Planetary Radio Science: Investigations of Interiors, Surfaces, Atmospheres, Rings, and Environments Scientists utilize radio links between spacecraft and Earth or between spacecraft to examine changes in the phase/frequency, and amplitude of radio signals to investigate atmospheres and ionospheres, rings, surfaces, shapes, gravitational fields, and dynamics of solar system bodies. Inner Planets: Mercury, Venus, and the Moon. Mars: Not Phobos and Deimos. Giant Planets: Jupiter, Saturn, Uranus, Neptune, and exoplanets, including rings and magnetic fields, but not their satellites. Satellites: Galilean satellites, Titan, and the other satellites of the giant planets. Primitive Bodies: Asteroids, comets, Phobos, Deimos, Pluto/Charon and other Kuiper belt objects, meteorites, and interplanetary dust. Jet Propulsion Laboratory Download File

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James W. Ashley

Co-Authors: M. D. Fries, G. R. Huss, J. E. Chappelow, M. P. Golombek, M. A. Velbel, S. W. Ruff, C. Schröder, W. H. Farrand, D. D. Durda, P. A. Bland, I. Fleischer, A. C. McAdam, S. P. Wright, A. T. Knudson, L. A. Leshin, and A. Steele
The Scientific Rationale for Studying Meteorites found on Other Worlds The ongoing identification of several meteorite candidates on Mars is ushering in a new discipline in the planetary sciences. We feel that cultivating an appreciation for the potential science return represented by meteoritic specimens on Mars and the Moon may be important for the 2013-2022 decade. Inner Planets: Mercury, Venus, and the Moon. Mars: Not Phobos and Deimos. Primitive Bodies: Asteroids, comets, Phobos, Deimos, Pluto/Charon and other Kuiper belt objects, meteorites, and interplanetary dust. Mars Space Flight Facility, Arizona State University Download File

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Robert F. Arentz

Co-Author: Harold Reitsema
NEO Survey: An Efficient Search for Near-Earth Objects by an IR Observatory in a Venus like Orbit We present a conceptual design based on high-heritage flight systems from the Spitzer Space Telescope and the Kepler mission which will find 90% of all 140-meter NEOS in 7 years after launch, and by 2020, if started soon. Primitive Bodies: Asteroids, comets, Phobos, Deimos, Pluto/Charon and other Kuiper belt objects, meteorites, and interplanetary dust. Ball Aerospace and Technologies Corp. Download File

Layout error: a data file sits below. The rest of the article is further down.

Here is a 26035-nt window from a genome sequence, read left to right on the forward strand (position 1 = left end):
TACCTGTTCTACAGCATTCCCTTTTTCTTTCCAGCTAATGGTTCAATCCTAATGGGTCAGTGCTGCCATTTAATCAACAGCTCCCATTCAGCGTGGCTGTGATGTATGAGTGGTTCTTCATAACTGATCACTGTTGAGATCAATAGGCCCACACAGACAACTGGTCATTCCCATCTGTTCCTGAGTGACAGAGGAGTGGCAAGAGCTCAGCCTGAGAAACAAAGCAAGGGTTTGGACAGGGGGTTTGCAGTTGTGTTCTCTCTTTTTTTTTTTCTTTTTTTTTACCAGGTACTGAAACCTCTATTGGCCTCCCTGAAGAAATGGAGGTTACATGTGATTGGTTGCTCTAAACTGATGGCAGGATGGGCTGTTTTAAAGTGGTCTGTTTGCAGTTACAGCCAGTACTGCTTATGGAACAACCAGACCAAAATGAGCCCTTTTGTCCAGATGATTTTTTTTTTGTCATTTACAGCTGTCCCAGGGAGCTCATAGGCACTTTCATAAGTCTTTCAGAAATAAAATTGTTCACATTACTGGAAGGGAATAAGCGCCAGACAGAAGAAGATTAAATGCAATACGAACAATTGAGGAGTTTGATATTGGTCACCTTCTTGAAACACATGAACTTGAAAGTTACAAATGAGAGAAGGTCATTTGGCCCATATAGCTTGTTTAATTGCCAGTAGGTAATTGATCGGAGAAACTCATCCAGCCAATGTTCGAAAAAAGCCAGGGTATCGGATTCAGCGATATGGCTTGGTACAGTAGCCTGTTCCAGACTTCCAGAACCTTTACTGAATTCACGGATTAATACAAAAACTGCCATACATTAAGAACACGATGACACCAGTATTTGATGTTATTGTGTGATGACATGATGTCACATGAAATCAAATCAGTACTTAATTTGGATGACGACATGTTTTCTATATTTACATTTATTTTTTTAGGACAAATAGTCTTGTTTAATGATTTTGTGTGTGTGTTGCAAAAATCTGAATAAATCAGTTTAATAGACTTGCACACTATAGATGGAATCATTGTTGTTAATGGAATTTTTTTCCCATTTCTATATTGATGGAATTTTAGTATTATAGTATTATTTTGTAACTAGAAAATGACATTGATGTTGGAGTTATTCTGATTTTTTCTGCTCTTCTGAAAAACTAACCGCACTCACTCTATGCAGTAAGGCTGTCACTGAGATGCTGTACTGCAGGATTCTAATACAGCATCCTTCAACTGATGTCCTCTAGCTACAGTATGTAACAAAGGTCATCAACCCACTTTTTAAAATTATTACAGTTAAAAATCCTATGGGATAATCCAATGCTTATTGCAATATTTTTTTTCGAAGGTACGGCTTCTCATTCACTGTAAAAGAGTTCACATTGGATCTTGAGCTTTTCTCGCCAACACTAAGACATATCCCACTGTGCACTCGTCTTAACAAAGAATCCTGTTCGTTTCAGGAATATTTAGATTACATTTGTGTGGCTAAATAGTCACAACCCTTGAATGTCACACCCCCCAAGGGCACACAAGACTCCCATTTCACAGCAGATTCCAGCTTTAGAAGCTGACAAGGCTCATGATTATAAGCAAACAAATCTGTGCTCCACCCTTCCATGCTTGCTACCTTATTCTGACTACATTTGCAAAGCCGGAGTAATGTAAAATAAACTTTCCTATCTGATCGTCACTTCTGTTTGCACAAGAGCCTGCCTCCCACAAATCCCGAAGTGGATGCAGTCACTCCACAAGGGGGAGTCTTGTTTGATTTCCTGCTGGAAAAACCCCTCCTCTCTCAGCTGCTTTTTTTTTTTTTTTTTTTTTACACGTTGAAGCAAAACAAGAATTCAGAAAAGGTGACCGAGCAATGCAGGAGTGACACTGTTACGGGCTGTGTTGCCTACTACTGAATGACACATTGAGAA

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Ariel D. Anbar

Co-Authors: David Grinspoon, Sean C. Solomon, G. Jeffrey Taylor
Astrobiology Research Priorities for Mercury, Venus, and the Moon This paper describes the value of exploration of Mercury, Venus and the Moon for the field of astrobiology and specifies high priority goals. Inner Planets: Mercury, Venus, and the Moon. Arizona State University Download File

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Mark Allen

Co-Authors: Carrie Anderson, Andrew Coates, A. James Friedson, Murthy Gudipati, Kostas Kalogerakis, Ralph Lorenz, Jonathan Lunine, Catherine Neish, Conor Nixon, Lucy Norman
Astrobiological Research Priorities for Titan Titan, the haze-enshrouded moon of Saturn, has the largest accessible inventory of organic molecules in the Solar System outside of the Earth. The prospects are high for the formation of prebiotic compounds not unlike what might have preceded the origin of life in the early history of the Earth. Satellites: Galilean satellites, Titan, and the other satellites of the giant planets. Jet Propulsion Laboratory Download File

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Charles Alcock

Co-Authors: Matthew Holman, Matthew Lehner, Stephen Murray, Pavlos Protopapas, Michael Werner